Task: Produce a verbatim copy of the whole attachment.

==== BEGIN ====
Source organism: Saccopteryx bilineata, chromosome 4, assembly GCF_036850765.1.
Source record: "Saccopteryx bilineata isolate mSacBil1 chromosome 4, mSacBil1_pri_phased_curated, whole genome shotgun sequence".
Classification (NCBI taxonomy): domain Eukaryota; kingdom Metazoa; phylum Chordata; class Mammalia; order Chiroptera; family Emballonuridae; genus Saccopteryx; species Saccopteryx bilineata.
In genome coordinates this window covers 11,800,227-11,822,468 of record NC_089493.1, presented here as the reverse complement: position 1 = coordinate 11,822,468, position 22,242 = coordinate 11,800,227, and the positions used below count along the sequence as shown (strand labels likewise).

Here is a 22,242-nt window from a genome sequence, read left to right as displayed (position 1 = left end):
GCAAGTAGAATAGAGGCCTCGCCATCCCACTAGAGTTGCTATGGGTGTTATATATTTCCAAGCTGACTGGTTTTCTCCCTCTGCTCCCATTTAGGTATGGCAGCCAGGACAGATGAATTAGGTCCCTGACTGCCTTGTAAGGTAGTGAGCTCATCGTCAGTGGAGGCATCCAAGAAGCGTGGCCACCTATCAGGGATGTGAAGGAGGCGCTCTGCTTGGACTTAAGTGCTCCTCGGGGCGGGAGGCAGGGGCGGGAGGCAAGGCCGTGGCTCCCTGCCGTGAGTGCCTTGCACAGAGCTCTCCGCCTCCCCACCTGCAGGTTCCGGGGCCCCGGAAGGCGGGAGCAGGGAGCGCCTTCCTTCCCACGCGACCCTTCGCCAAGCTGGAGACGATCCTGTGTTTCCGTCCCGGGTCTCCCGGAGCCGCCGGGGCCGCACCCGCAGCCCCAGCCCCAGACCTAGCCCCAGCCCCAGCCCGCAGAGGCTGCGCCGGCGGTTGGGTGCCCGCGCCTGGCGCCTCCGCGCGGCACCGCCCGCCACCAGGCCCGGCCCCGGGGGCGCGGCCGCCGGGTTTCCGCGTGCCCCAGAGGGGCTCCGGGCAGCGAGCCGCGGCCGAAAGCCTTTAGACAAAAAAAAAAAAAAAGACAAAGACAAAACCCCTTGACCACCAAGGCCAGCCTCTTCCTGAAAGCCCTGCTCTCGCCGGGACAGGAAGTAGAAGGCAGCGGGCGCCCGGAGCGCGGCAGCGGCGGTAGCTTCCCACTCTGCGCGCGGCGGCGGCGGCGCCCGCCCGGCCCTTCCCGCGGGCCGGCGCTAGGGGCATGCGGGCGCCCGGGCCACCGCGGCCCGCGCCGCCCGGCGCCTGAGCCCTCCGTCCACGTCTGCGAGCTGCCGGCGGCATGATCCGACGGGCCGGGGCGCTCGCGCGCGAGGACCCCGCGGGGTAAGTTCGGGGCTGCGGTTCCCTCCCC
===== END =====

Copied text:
Source organism: Saccopteryx bilineata, chromosome 4, assembly GCF_036850765.1.
Source record: "Saccopteryx bilineata isolate mSacBil1 chromosome 4, mSacBil1_pri_phased_curated, whole genome shotgun sequence".
Classification (NCBI taxonomy): domain Eukaryota; kingdom Metazoa; phylum Chordata; class Mammalia; order Chiroptera; family Emballonuridae; genus Saccopteryx; species Saccopteryx bilineata.
In genome coordinates this window covers 11,800,227-11,822,468 of record NC_089493.1, presented here as the reverse complement: position 1 = coordinate 11,822,468, position 22,242 = coordinate 11,800,227, and the positions used below count along the sequence as shown (strand labels likewise).

Here is a 22,242-nt window from a genome sequence, read left to right as displayed (position 1 = left end):
GCAAGTAGAATAGAGGCCTCGCCATCCCACTAGAGTTGCTATGGGTGTTATATATTTCCAAGCTGACTGGTTTTCTCCCTCTGCTCCCATTTAGGTATGGCAGCCAGGACAGATGAATTAGGTCCCTGACTGCCTTGTAAGGTAGTGAGCTCATCGTCAGTGGAGGCATCCAAGAAGCGTGGCCACCTATCAGGGATGTGAAGGAGGCGCTCTGCTTGGACTTAAGTGCTCCTCGGGGCGGGAGGCAGGGGCGGGAGGCAAGGCCGTGGCTCCCTGCCGTGAGTGCCTTGCACAGAGCTCTCCGCCTCCCCACCTGCAGGTTCCGGGGCCCCGGAAGGCGGGAGCAGGGAGCGCCTTCCTTCCCACGCGACCCTTCGCCAAGCTGGAGACGATCCTGTGTTTCCGTCCCGGGTCTCCCGGAGCCGCCGGGGCCGCACCCGCAGCCCCAGCCCCAGACCTAGCCCCAGCCCCAGCCCGCAGAGGCTGCGCCGGCGGTTGGGTGCCCGCGCCTGGCGCCTCCGCGCGGCACCGCCCGCCACCAGGCCCGGCCCCGGGGGCGCGGCCGCCGGGTTTCCGCGTGCCCCAGAGGGGCTCCGGGCAGCGAGCCGCGGCCGAAAGCCTTTAGACAAAAAAAAAAAAAAAGACAAAGACAAAACCCCTTGACCACCAAGGCCAGCCTCTTCCTGAAAGCCCTGCTCTCGCCGGGACAGGAAGTAGAAGGCAGCGGGCGCCCGGAGCGCGGCAGCGGCGGTAGCTTCCCACTCTGCGCGCGGCGGCGGCGGCGCCCGCCCGGCCCTTCCCGCGGGCCGGCGCTAGGGGCATGCGGGCGCCCGGGCCACCGCGGCCCGCGCCGCCCGGCGCCTGAGCCCTCCGTCCACGTCTGCGAGCTGCCGGCGGCATGATCCGACGGGCCGGGGCGCTCGCGCGCGAGGACCCCGCGGGGTAAGTTCGGGGCTGCGGTTCCCTCCCC